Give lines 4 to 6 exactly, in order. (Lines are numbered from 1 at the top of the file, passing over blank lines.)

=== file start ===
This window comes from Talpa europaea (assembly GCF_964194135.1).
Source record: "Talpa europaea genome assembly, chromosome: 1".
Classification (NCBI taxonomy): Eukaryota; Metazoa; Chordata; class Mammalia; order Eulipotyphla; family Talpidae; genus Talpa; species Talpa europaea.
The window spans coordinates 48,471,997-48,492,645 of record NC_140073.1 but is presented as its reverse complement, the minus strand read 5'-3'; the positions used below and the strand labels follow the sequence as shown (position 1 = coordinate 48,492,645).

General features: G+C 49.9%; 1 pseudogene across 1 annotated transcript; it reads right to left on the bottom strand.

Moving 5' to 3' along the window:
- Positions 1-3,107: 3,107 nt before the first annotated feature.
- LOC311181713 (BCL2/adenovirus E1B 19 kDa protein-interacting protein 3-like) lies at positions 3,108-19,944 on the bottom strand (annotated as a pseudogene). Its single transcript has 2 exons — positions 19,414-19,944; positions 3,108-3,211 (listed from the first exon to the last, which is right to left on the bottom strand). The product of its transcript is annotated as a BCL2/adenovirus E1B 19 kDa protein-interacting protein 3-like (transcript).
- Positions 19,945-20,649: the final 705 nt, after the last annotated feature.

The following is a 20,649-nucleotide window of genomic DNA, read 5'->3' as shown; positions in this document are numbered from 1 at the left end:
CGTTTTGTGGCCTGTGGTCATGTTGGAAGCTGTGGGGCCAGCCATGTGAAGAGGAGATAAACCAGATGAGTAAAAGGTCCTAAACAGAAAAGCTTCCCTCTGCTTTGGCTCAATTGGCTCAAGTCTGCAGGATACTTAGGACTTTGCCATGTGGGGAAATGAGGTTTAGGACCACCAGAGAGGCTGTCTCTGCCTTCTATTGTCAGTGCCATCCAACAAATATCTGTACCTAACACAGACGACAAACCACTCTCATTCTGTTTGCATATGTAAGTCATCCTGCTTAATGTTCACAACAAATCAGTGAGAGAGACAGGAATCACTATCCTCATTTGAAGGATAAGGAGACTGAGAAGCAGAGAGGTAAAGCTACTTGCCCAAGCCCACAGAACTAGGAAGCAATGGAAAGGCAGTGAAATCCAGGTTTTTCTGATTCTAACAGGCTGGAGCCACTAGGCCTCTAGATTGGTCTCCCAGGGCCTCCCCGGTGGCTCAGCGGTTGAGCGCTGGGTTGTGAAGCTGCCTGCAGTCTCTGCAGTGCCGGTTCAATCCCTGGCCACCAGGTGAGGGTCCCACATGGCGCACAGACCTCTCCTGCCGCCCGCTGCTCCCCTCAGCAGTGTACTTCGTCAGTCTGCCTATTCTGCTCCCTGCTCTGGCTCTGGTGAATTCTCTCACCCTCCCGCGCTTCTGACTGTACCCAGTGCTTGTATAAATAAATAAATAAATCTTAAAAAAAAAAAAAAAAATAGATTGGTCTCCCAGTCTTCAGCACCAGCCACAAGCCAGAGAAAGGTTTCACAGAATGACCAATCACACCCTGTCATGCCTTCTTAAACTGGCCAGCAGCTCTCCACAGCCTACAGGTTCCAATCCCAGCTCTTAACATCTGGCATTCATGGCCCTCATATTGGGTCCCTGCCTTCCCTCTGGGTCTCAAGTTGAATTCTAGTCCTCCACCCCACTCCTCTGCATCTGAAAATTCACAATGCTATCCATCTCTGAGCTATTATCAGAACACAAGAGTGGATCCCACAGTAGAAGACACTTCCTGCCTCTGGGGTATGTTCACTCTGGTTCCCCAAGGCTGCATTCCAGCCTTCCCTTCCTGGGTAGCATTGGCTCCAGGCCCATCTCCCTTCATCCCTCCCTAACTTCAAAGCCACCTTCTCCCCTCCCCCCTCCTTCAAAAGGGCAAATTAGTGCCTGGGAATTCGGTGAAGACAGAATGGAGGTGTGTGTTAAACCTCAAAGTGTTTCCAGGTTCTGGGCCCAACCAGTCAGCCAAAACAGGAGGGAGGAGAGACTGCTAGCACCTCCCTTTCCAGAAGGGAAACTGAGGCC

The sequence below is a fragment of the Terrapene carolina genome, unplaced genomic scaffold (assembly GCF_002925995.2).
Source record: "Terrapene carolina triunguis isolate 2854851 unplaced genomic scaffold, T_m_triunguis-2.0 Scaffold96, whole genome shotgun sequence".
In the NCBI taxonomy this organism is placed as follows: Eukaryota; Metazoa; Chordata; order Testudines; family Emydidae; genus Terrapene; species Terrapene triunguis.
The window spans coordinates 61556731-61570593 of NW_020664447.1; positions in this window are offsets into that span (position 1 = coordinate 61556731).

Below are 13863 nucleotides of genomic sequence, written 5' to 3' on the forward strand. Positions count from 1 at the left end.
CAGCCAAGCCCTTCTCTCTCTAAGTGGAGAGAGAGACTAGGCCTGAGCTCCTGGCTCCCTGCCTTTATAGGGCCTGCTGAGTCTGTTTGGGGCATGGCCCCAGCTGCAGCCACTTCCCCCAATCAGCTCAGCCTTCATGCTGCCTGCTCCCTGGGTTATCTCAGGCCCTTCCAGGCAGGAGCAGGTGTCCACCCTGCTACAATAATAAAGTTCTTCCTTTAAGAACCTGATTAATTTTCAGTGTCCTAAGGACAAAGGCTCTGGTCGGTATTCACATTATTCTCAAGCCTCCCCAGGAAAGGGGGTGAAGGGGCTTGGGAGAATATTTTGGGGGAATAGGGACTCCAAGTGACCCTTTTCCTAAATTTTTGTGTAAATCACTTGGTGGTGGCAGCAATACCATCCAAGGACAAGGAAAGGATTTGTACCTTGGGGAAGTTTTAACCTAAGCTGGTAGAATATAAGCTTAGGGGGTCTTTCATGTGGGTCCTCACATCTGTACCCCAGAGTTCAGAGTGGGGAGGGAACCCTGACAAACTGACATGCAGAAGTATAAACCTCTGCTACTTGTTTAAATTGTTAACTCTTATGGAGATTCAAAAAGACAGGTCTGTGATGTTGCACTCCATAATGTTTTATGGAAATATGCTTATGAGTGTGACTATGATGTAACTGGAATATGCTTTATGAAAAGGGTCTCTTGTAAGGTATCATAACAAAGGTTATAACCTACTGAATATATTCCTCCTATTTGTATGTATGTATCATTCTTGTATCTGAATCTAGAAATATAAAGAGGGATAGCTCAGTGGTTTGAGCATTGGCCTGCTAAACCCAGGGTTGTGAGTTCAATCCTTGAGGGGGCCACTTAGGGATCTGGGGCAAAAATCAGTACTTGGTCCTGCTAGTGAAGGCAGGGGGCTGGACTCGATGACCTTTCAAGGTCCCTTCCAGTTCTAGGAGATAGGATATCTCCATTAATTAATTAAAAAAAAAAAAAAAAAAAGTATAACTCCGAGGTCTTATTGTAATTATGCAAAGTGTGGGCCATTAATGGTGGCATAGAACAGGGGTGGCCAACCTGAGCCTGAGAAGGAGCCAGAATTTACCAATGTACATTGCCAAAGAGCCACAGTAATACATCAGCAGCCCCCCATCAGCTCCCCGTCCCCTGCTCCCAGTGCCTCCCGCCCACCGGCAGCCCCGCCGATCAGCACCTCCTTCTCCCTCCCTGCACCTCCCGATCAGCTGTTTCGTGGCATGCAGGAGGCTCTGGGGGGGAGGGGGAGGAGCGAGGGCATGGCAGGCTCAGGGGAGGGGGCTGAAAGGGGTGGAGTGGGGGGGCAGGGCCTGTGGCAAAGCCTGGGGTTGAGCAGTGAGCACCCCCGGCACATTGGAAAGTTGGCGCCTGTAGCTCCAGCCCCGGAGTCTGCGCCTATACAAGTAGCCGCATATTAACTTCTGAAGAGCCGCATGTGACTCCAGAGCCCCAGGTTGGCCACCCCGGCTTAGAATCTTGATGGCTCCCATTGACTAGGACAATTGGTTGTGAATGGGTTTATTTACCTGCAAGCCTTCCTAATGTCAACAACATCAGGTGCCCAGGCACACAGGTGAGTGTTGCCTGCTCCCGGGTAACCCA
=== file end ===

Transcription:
The window spans coordinates 48,471,997-48,492,645 of record NC_140073.1 but is presented as its reverse complement, the minus strand read 5'-3'; the positions used below and the strand labels follow the sequence as shown (position 1 = coordinate 48,492,645).

General features: G+C 49.9%; 1 pseudogene across 1 annotated transcript; it reads right to left on the bottom strand.

Moving 5' to 3' along the window: